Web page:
HUTCHERSON: It kind of broke the mold when I was coming through school because I said if I beat up a white guy physically, they’re going to say that, you know, I am part animal anyway and my muscle structure is built differently. But when I can compete with them mentally, that, that just disturbed a lot of white people in Alabama. And I was so frustrated about that. And I was a better baseball player than I was a football player, but you couldn’t hit white people in baseball and get away with it, but you could in football.

GLENN: I think full ‑‑

HUTCHERSON: (Inaudible).

GLENN: I think full con‑ ‑‑

HUTCHERSON: ‑‑ in my locker when I was in high school, break up one white boy a day ‑‑

GLENN: That’s what you had over your locker?

HUTCHERSON: ‑‑ in the South in the Sixties. And that’s what I did. That’s how I lived. And to hear what’s happening with Paula Deen after going through what I went through is really small. But again, guys, don’t lose what the issue is. The issue is not Paula Deen using the N‑word back in the circumstance she used it, back in the past and have to apologize for it. It is that she was brought out disturbing political correctness because Bill Maher, like you guys have been talking about, called Sarah Palin the C‑word.

GLENN: That’s the other word I don’t use.

PAT: Mmm‑hmmm.

HUTCHERSON: You know what? Is that offensive? Is that sexism as much as racism? But since he did it to a conservative white woman, it’s okay.

PAT: Yeah.

HUTCHERSON: He laughed about that.

PAT: Yeah.

HUTCHERSON: Or what about David Letterman? What did he call Sarah Palin? A twit. Is that not sexism, but because it’s not political incorrect ‑‑

PAT: Plus he went after her daughter.

HUTCHERSON: ‑‑ they did not get upset at them.

PAT: Yeah.

STU: It seems to be ‑‑

HUTCHERSON: And what I’m saying is, come on. Be real. They can get away with that because they think that Sarah Palin is a second class citizen who is conservative, who is not worth listening to, who is stupid and not really a whole individual. What if Bill Maher or Letterman would have called Hillary Clinton those words? Do you think they would have been fired then?

GLENN: Yes.

HUTCHERSON: And so stupidly ‑‑

GLENN: Let me ask you this, Hutch ‑‑

PAT: ‑‑ and inconsistency drives me nuts.

GLENN: And so I don’t want to be the person. I stand up for Bill Maher’s right to say those things, and I just speak out against it and say he’s wrong.

HUTCHERSON: Yeah.

GLENN: There are people that ‑‑ see, I don’t think people actually change. I think the chairs at the table change and the ‑‑ and those who are currently seated may have their seat removed from the table at some point.

HUTCHERSON: Yep.

GLENN: And so they just, the power changes, but people don’t. And there are people now that are wanting revenge for what happened to their ancestors in the past and then the argument against it is, “Well, there’s a double standard.” Well, of course there’s a double standard. There will always be a double standard.

HUTCHERSON: Yeah.

GLENN: There will always be injustice when man is involved. So what is the best way to fight this? Because I don’t think ‑‑ I don’t think fighting with boycotts or fighting to have David Letterman fired, I don’t think that is the way. What is the way to fight this?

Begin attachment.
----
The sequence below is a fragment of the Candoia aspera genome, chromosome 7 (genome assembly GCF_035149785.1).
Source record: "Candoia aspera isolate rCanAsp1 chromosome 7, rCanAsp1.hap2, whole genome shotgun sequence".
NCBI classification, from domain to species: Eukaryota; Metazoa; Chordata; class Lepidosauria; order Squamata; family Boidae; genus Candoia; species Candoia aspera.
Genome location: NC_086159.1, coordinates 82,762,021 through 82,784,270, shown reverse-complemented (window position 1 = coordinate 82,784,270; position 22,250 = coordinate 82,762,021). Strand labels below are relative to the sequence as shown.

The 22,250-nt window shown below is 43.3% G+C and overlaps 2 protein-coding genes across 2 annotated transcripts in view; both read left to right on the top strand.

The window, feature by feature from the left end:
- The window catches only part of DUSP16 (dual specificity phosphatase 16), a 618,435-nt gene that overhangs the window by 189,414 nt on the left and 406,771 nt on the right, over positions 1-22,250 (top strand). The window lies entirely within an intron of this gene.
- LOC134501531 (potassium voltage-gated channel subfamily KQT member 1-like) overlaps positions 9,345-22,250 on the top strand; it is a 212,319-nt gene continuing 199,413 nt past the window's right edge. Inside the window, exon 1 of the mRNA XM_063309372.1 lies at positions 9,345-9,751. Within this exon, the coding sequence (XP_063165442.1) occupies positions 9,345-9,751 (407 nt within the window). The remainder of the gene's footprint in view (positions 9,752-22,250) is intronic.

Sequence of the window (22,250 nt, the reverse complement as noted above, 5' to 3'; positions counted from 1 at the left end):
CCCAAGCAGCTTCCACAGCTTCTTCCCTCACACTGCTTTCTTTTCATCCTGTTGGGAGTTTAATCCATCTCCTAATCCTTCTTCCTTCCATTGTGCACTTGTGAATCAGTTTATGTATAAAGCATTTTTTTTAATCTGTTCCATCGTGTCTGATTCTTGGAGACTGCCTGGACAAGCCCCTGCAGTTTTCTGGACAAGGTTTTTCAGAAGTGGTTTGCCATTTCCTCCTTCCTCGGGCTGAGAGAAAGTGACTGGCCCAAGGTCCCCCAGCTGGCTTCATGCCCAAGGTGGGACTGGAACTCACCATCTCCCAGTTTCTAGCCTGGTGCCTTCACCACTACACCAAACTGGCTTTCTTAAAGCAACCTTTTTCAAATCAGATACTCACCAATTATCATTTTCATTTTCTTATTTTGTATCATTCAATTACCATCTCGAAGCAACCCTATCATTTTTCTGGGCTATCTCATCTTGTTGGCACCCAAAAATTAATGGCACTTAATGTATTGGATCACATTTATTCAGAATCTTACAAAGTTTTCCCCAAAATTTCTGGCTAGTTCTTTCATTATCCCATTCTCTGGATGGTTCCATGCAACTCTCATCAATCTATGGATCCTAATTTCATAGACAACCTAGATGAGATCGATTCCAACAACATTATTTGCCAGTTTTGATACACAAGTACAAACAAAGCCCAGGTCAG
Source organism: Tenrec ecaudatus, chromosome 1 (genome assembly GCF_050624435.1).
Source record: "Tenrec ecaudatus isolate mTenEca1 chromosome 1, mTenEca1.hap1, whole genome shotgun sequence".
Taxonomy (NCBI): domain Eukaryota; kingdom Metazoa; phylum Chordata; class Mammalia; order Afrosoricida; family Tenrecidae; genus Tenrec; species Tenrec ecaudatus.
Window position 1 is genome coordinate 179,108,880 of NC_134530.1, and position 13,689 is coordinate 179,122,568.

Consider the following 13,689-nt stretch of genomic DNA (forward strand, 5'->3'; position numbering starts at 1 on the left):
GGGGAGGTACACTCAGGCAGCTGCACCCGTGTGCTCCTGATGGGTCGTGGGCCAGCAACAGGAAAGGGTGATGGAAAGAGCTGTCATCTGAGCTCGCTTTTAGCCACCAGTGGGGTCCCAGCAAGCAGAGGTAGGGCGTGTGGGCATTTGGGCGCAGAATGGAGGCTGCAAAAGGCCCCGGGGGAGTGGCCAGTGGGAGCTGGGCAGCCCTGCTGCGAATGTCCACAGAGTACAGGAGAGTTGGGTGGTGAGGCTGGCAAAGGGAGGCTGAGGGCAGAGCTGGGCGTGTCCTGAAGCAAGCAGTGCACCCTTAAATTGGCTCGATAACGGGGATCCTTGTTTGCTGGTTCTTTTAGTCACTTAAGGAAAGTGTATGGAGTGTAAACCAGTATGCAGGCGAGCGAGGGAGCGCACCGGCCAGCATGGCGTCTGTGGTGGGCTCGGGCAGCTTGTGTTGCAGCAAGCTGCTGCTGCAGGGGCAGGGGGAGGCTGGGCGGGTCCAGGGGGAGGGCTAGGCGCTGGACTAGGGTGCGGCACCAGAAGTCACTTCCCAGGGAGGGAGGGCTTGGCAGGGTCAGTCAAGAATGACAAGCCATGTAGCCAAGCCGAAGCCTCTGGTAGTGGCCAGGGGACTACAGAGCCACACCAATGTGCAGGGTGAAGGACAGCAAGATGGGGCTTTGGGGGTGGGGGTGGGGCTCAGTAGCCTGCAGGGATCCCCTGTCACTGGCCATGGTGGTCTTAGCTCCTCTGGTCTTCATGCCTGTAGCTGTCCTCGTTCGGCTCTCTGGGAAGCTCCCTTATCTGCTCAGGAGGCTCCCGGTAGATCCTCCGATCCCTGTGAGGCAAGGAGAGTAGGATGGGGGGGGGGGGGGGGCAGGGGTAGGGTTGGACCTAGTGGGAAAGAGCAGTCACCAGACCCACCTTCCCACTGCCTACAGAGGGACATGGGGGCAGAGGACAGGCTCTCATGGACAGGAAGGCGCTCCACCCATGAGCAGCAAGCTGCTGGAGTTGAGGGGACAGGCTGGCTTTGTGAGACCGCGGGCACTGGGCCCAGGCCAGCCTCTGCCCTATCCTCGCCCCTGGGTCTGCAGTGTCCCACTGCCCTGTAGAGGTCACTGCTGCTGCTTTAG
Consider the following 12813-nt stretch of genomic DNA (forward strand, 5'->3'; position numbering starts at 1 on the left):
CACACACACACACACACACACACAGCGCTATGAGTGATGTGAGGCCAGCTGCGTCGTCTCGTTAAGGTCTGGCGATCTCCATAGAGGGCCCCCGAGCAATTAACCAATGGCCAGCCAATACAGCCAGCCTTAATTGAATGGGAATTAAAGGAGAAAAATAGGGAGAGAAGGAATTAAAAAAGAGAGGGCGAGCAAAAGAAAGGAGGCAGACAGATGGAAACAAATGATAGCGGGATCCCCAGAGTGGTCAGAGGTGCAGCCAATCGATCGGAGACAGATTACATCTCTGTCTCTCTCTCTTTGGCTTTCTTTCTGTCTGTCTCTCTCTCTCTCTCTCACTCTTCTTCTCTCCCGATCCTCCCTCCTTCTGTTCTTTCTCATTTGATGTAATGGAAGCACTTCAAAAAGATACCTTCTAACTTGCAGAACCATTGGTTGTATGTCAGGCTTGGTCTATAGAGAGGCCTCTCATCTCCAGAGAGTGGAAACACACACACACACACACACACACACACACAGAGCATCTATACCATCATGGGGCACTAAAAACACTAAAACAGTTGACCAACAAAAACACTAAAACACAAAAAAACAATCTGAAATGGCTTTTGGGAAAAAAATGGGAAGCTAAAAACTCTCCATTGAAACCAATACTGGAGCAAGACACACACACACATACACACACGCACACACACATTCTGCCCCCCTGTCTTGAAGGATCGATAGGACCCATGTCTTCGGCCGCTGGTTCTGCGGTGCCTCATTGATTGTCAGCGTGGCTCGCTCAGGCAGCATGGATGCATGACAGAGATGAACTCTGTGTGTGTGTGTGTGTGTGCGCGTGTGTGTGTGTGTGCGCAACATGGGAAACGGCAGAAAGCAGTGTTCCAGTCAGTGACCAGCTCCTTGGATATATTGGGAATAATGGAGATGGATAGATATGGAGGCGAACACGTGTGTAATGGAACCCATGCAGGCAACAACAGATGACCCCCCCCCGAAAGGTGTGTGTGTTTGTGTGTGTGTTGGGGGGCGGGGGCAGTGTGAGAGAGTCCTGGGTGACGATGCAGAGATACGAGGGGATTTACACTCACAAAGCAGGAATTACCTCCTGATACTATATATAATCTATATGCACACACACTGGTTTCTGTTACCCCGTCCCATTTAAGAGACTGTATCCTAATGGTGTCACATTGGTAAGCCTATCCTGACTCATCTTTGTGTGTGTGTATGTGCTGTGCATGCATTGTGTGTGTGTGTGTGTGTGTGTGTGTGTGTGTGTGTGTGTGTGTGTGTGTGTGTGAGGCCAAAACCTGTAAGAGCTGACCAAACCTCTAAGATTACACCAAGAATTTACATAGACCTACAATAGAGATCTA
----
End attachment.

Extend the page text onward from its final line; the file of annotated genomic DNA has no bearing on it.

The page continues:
HUTCHERSON: I think the best way to fight it is to understand that we’ve got to learn to get along together and get unified in this country. And we better learn that the freedoms that the Constitution has given us is the greatest freedom, the greatest piece of paper ever written anywhere in all the world, in all mankind. And that Constitution gives us the right to disagree, yet move forward together. Even the issue, guys, when Imus was fired, does that bring up (inaudible) for you guys?

GLENN: Oh, yeah.

PAT: Yeah.

GLENN: We defended him as well.

PAT: Yeah.

HUTCHERSON: Yeah. When you call a basketball girl a nappy‑headed ho?

STU: Yeah.

HUTCHERSON: I mean, it’s extremely insensitive.

GLENN: Yes, it is.

HUTCHERSON: Yeah, but he apologized, wanted to make it right and moved forward. But when you have blacks in this world who have a chip on their shoulder and think that America owes them something and that you ‑‑ “I’m a victim of everything that you do to every white person,” we’ll never get along in this country and we need to make up. What’s going on ‑‑ why aren’t people upset with what’s going on in Chicago with black kids killing each other or in New York with black‑on‑black crime? It’s almost 80% of what’s going on. We better wake up, we better live our Constitution, and we better know that there’s no second class citizen. And, we are going to overcome this and we are the greatest country in the world, and I love being black in America.

GLENN: That is something you just don’t hear.

STU: Yeah.

GLENN: And when you hear ‑‑ Hutch is going to come down and do some shows with us, and when you hear his whole story and you know what this guy came from and to see how you conquer it, it is exactly the same way. What he ‑‑ how he has lived his life is the way we all need to live our life and the way our country needs to behave. Because if he can conquer his hatred, if he can conquer those who tried to keep him down and he had ‑‑ I mean, you were ‑‑ the Black Panthers were your boys in the Sixties.

HUTCHERSON: They was my boys. Eldridge Cleaver, Soul on Fire, Ice, baby, those are my boys before I met Jesus. When I met Jesus Christ, everything turned around. And there are too many people out there that don’t know Jesus. That’s why we’ve got such a bad world.

GLENN: Ken, I look forward to talking to you some more. I know that ‑‑ I missed your e‑mail. Am I going to like your e‑mail or not like your e‑mail?

HUTCHERSON: You’re not going to only love my e‑mail, you’re going to do back flips on my e‑mail.

GLENN: I’m in love with you. Ken, thank you very much.

HUTCHERSON: All right, guys, have a great day.